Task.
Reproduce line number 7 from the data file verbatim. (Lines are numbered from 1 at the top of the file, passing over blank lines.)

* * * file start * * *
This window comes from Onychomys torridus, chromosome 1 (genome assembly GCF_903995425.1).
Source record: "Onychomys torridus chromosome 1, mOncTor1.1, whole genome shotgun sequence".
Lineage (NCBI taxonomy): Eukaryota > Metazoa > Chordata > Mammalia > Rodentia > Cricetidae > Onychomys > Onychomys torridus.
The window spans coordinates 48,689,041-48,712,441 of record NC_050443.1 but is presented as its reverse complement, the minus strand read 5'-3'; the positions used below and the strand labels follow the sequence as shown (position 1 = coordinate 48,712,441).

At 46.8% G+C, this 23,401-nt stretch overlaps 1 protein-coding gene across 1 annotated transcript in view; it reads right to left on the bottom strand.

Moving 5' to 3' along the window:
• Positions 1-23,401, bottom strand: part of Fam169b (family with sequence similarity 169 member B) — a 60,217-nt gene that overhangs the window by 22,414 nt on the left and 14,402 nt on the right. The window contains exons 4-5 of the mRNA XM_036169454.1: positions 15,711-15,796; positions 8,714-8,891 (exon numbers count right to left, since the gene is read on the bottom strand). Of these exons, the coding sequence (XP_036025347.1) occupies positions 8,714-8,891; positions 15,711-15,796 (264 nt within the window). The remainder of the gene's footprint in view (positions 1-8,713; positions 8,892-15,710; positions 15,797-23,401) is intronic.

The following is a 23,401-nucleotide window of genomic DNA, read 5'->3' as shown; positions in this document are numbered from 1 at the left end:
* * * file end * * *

• Positions 1-23,401, bottom strand: part of Fam169b (family with sequence similarity 169 member B) — a 60,217-nt gene that overhangs the window by 22,414 nt on the left and 14,402 nt on the right. The window contains exons 4-5 of the mRNA XM_036169454.1: positions 15,711-15,796; positions 8,714-8,891 (exon numbers count right to left, since the gene is read on the bottom strand). Of these exons, the coding sequence (XP_036025347.1) occupies positions 8,714-8,891; positions 15,711-15,796 (264 nt within the window). The remainder of the gene's footprint in view (positions 1-8,713; positions 8,892-15,710; positions 15,797-23,401) is intronic.